On Friday, 15 May, the Strengthening Reconciliation Processes in Sri Lanka (SRP Sri Lanka) featured an interesting discussion on journalism and reporting in unprecedented times, featuring award-winning journalist Smriti Daniel, with writer and post-grad researcher Amantha Perera, via Instagram LIVE.
Amantha, whose works have appeared in the Time magazine, The Washington Post, The Guardian, Reuters, and The New Humanitarian, is currently carrying out his postgraduate research on online trauma threads and journalism. Speaking with Smriti who took the lead and conducted the discussion, Amantha shared that this present situation has found him at an interesting crossroads, as he is in fact conducting research on online behaviour, which has come into great focus considering the pandemic.
The duo focused the discussion around the observations in the past two months and on what to expect when moving on to the next stage of the pandemic and its effects; “the reality of the pandemic has settled in and people look at the long term”.
One primary point of conversation was of course the stability of occupation, particularly for those in the journalism career sector, Amantha said, sharing that traditional journalism has been at a crossroads with the pivot of online journalism, considering the power that online networks hold and various trends changing day by day has proven it difficult to survive. Therefore, now all that they feared in the industry has simply accelerated.
However, on the flip side, he shared that people have developed a hunger for authentic information, which only provides that journalists now have to discover new and interesting ways to deliver good quality journalism.
The past few months have proven that those who share information must express innovation in doing so. The question often asked was: “Is there room for stories about subjects other than Covid-19?” The short answer is yes. However, the fact is that you must be creative when telling that story. “The public is actually not interested in anything other than Covid now; it is so dominant, but journalists must find a way to show the impact of their story,” Amantha said.
He took for example the Disaster Management Centre (DMC) in Sri Lanka which released statistics on the prevailing weather patterns showing that the Western Province is at a high-flood risk, and said that considering the times we are in and where people’s interests lie, we should be able to see that if we combine this story with the fact that the Western Province is also where Covid-19 is most spread, then it could prove to be an interesting story.
Another concern that has arisen is how one gets hold of an audience, particularly since the competition is unprecedented, because now they are in competition with not just their fellow journalists, but also anyone who has a smartphone, he said.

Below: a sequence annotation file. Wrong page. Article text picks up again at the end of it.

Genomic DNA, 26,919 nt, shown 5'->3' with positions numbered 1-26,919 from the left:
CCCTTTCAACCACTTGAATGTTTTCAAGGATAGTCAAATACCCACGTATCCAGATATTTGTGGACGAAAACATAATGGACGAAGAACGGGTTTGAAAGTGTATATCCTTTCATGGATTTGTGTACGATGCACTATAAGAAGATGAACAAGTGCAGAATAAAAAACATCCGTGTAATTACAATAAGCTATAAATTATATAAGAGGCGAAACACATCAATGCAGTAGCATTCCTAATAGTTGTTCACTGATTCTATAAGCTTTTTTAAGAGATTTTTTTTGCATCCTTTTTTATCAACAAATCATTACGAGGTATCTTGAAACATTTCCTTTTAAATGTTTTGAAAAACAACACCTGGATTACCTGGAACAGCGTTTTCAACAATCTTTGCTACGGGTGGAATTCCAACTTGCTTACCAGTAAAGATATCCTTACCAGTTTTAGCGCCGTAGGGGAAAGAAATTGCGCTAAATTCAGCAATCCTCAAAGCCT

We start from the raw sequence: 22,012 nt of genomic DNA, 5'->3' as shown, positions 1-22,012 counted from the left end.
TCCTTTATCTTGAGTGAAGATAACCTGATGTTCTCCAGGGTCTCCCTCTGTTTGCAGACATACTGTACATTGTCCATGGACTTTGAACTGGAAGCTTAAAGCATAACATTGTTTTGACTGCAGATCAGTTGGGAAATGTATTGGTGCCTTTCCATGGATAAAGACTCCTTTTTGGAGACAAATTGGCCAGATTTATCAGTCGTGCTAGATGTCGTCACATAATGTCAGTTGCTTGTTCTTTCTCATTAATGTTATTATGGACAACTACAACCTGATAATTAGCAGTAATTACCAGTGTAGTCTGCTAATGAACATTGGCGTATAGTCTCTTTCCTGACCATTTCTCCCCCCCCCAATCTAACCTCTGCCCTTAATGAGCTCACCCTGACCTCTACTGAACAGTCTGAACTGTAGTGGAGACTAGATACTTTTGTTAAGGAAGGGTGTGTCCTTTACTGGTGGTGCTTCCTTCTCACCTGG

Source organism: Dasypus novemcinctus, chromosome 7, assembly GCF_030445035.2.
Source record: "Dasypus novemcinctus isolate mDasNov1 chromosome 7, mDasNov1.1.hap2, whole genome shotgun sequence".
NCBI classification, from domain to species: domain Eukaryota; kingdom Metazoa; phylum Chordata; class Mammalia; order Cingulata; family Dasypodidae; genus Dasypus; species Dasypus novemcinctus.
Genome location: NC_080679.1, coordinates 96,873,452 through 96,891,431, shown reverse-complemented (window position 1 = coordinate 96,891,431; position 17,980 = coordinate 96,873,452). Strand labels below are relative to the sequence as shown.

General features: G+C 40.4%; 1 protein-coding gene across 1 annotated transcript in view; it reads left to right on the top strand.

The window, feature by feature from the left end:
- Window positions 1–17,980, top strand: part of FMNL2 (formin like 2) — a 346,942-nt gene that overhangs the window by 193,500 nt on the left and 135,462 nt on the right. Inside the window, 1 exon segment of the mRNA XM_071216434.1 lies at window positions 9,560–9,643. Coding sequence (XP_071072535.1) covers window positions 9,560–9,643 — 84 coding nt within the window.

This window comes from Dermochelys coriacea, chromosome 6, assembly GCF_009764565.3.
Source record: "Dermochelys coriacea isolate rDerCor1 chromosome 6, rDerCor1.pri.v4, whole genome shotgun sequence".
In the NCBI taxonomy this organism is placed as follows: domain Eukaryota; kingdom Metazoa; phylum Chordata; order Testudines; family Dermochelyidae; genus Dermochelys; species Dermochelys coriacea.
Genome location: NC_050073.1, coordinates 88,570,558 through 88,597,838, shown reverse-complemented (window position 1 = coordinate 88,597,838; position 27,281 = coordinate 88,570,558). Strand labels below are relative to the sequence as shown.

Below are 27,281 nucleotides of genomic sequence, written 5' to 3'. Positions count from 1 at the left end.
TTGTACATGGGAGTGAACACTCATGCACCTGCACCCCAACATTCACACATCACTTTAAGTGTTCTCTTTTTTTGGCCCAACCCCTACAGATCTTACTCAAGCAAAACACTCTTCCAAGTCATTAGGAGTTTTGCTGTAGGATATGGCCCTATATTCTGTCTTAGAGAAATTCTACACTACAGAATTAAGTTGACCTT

However, one could easily overcome this by following good practices in doing the more difficult job of getting hold of sources. Particularly, when the audience can hold you accountable, be the arbiter of truth supported by factual evidence. Most importantly, express empathy. “You must report authentically and the age-old law of completely detached journalism is not going to work in the future,” he explained. You must build public trust, while showing authenticity and your own voice and you mustn’t communicate half-truths packaged to serve an agenda.
Also making a reference to social media influencers and their role in information sharing, which according to both Amanda and Smriti, boils down to the responsibility such individuals assume. However, when sharing information, everyone shares the burden of not spreading sensationalised content and must report to educate and not frighten or titillate. “The core is to share information that is valuable; information that will save lives; not just clickbait exaggerations and not just to get attention, later to be sold for ad revenue.”
A concern for the future that has arisen is not unique to these times of crisis, but more important than ever before is whether readers are finally willing to pay for journalism? Smriti and Amantha both agreed that it is going to be a cultural change; to change the mindset and behaviour of a digital audience from one that has been nurtured to get “free stuff” to one that must subscribe to the fact that if you want quality, then you have to pay for it.
On a closing note, Amantha shared that at the end of the day, it is all a lot of information and what you must keep in mind is to report what is valuable rather than what makes your audience happy. Report empathetically and truthfully and that is the best anyone can expect.